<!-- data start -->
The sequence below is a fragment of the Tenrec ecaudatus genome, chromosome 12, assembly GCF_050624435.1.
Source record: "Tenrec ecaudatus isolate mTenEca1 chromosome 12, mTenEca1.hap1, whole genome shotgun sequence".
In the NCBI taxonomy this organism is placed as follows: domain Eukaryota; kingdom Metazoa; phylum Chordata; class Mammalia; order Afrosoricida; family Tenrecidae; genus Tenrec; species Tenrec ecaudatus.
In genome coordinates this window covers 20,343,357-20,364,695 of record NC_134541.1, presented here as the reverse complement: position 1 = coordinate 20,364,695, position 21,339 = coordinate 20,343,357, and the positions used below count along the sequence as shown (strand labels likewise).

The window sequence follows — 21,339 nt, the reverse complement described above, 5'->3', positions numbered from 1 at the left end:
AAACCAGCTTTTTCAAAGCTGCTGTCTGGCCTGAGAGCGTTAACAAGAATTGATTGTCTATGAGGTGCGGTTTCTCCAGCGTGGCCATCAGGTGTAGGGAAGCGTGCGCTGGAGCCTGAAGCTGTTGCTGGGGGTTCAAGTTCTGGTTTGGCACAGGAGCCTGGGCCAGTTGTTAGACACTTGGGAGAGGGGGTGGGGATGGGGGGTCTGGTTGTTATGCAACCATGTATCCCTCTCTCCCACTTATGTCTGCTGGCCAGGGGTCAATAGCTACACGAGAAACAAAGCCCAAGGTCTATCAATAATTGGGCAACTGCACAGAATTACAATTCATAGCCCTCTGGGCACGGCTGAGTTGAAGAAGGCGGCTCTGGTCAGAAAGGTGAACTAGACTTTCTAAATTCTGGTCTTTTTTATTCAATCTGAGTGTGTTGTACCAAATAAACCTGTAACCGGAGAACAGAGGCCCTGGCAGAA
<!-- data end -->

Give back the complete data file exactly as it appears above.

The sequence below is a fragment of the Tenrec ecaudatus genome, chromosome 12, assembly GCF_050624435.1.
Source record: "Tenrec ecaudatus isolate mTenEca1 chromosome 12, mTenEca1.hap1, whole genome shotgun sequence".
In the NCBI taxonomy this organism is placed as follows: domain Eukaryota; kingdom Metazoa; phylum Chordata; class Mammalia; order Afrosoricida; family Tenrecidae; genus Tenrec; species Tenrec ecaudatus.
In genome coordinates this window covers 20,343,357-20,364,695 of record NC_134541.1, presented here as the reverse complement: position 1 = coordinate 20,364,695, position 21,339 = coordinate 20,343,357, and the positions used below count along the sequence as shown (strand labels likewise).

The window sequence follows — 21,339 nt, the reverse complement described above, 5'->3', positions numbered from 1 at the left end:
AAACCAGCTTTTTCAAAGCTGCTGTCTGGCCTGAGAGCGTTAACAAGAATTGATTGTCTATGAGGTGCGGTTTCTCCAGCGTGGCCATCAGGTGTAGGGAAGCGTGCGCTGGAGCCTGAAGCTGTTGCTGGGGGTTCAAGTTCTGGTTTGGCACAGGAGCCTGGGCCAGTTGTTAGACACTTGGGAGAGGGGGTGGGGATGGGGGGTCTGGTTGTTATGCAACCATGTATCCCTCTCTCCCACTTATGTCTGCTGGCCAGGGGTCAATAGCTACACGAGAAACAAAGCCCAAGGTCTATCAATAATTGGGCAACTGCACAGAATTACAATTCATAGCCCTCTGGGCACGGCTGAGTTGAAGAAGGCGGCTCTGGTCAGAAAGGTGAACTAGACTTTCTAAATTCTGGTCTTTTTTATTCAATCTGAGTGTGTTGTACCAAATAAACCTGTAACCGGAGAACAGAGGCCCTGGCAGAA